Feml2 contains a total of 69 RefSeq protein-coding genes (Table S1). Based on the sequenced CAST genome (Keane et al. 2011), Feml2 contains 46,624 high-confidence SNPs between CAST and B6. Most (45,664; 97.9%) of the SNPs are noncoding (Table 2). There are 960 (2.1%) coding variants, of which 86 are potentially “high-impact.” Of these 86, there are 81 missense, one initiator codon, three stop-gained, and one stop-retained variants (Table 2). Potentially high-impact variants were found in 37 of the 69 Feml2 genes. The initiator codon variant is in the enhancer of mRNA decapping 3 (Edc3) gene; however, a second in-frame “ATG” is located 6 bp downstream. Two of the stop-gain and the stop-retained variants were found in the “unclassified” gene 1700036A12Rik. The other stop-gain variant was in another “unclassified” gene, Gm10657 (Table S1).
In addition to SNPs, there were 8803 small indels. There were 189 indels in untranslated regions (UTRs), two frameshifts, and one in-frame insertion. The rest were intergenic. The two frameshift variants were found in Arid3b and Nptn; however, both occurred in exons predicted by Ensembl that were not part of the RefSeq transcript for either gene. The in-frame insertion was also found in the Arid3b gene and did occur with a RefSeq exon.
Characterizing Feml2 ASE using CAST × B6 F1 RNA-seq data
To identify Feml2 genes whose expression is under genetic regulation, we quantified ASE in growth plate tissue in CAST × B6 F1 mice. Six of the 69 genes from the Feml2 region were found to be expressed in an allele-specific manner, demonstrating higher transcript levels originating from either the B6 or CAST chromosomes in growth plate samples at an FDR < 0.20 (Figure 3 and Table 3). These genes are GRAM domain containing 2 (Gramd2), La Ribonucleoprotein Domain Family Member 6 or Acheron (Larp6), ADP-Dependent Glucokinase (Adpgk), Bone Marrow Stromal Cell-Derived Ubiquitin-Like 7(Ubl7), Meiotic Recombination Protein REC114-Like (Rec114), and Heparin/Heparan Sulfate:Glucuronic Acid C5-Epimerase (Glce). All of these genes, except for Adpgk, were preferentially expressed from the CAST allele as compared to the B6 allele (Figure 2).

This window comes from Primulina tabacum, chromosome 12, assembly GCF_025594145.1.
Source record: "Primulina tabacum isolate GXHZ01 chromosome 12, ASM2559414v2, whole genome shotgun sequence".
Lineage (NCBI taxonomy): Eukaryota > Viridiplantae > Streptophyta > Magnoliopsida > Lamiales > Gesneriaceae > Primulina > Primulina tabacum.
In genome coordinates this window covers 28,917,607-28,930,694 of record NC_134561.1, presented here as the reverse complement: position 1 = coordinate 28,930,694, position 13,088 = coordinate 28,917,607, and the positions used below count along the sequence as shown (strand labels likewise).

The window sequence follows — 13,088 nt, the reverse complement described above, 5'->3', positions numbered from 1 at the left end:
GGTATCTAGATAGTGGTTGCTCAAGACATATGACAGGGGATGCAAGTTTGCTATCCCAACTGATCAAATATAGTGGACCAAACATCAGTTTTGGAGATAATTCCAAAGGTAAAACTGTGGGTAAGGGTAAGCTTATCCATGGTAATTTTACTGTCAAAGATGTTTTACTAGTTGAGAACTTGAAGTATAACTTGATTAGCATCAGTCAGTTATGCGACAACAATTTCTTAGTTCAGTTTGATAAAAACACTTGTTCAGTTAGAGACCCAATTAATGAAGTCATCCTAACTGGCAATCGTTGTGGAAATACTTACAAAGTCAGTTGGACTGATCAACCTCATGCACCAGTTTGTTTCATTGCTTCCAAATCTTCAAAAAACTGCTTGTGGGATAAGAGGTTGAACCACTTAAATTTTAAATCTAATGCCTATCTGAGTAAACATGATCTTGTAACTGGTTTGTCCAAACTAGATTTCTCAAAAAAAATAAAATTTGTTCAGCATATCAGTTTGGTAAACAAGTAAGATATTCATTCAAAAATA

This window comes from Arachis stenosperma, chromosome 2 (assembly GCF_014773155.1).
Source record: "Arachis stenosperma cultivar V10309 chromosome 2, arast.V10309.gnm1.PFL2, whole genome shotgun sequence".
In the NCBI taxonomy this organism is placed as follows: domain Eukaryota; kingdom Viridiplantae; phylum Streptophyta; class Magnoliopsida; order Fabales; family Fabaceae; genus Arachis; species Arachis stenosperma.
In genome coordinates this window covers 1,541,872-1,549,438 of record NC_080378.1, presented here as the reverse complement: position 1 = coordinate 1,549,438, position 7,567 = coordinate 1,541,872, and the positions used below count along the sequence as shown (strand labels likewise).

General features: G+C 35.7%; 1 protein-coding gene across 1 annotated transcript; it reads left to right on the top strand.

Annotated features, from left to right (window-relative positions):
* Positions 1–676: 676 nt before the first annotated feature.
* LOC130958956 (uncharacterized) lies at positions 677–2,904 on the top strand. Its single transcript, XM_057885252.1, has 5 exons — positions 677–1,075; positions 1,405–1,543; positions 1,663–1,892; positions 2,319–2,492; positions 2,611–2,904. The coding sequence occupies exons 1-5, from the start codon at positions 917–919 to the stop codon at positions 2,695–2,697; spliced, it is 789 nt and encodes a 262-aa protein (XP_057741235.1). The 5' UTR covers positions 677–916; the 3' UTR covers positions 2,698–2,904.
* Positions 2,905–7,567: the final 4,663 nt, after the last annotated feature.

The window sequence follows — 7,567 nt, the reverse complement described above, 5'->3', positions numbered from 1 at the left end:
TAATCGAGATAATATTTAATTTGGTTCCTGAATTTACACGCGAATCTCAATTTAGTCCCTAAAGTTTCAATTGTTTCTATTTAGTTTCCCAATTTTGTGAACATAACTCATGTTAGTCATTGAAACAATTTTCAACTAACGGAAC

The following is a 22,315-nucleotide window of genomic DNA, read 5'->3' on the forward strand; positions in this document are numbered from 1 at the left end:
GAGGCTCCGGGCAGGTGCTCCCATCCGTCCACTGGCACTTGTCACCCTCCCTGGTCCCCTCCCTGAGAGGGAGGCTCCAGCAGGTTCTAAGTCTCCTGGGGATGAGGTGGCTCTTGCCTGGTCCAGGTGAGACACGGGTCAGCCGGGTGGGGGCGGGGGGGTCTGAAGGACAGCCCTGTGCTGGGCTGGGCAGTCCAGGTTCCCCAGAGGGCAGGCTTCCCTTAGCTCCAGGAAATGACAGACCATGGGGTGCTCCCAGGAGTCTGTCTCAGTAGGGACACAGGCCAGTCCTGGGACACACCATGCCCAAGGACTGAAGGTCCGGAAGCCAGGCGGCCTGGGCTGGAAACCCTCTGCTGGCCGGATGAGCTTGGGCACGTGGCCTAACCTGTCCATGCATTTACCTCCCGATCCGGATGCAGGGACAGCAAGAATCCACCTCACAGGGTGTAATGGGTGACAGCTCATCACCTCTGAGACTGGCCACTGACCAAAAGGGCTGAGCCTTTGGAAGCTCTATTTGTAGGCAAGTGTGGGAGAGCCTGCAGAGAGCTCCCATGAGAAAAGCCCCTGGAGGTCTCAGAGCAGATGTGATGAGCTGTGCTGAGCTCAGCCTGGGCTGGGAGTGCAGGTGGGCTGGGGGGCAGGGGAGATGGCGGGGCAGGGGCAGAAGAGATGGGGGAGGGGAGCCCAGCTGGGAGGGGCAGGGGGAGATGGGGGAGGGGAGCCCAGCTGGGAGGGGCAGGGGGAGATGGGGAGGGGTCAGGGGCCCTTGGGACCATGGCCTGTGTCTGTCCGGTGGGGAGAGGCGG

Feml2 overlaps with a cluster of human height genome-wide associations
Given the significant impact of Feml2 on femur length, it is possible that Feml2 harbors multiple independent variants impacting skeletal dimensions. To determine if there is evidence that Feml2 represents a “hot-spot” of genes influencing long bone size, we analyzed the syntenic region of the human genome for human height associations (which are often driven by changes in skeletal dimensions) (Soranzo et al. 2009) identified by GWAS (Wood et al. 2014). Feml2 is syntenic with human Chr. 15 from 67.5 to 75.5 Mbp. This region contains six independent associations as identified by GWAS for human height (Wood et al. 2014) (Figure 3). Through permutation, there was suggestive evidence that the human region syntenic with Feml2 contained more associations for height than would be expected by chance (P = 0.06). Additionally, these SNPs were found to be near the human homologs of all six genes exhibiting allelic expression (Table 4).
As a first step in identifying the gene(s) responsible for a QTL with a major effect on bone geometry, we developed a congenic strain containing the Feml2 QTL and conducted an F2 intercross to refine the location of Feml2. Furthermore, we used the CAST and B6 genome sequences to identify genes within Feml2 potential impact by coding variation. Consistent with the high polymorphism rate between CAST and B6 (Keane et al. 2011), 37 of the 69 Feml2 genes contained coding variants predicted to potentially impact protein function (Table 2). Additionally, we hypothesized that noncoding variants between CAST and B6 could be driving expression differences between the two strains, and that this change in expression could be responsible for the reduced femur length in CAST mice. Using RNA-seq data from tibial growth plates of CAST × B6 F1s, we identified six of the 69 genes in the Feml2 region that are preferentially expressed from one parental allele.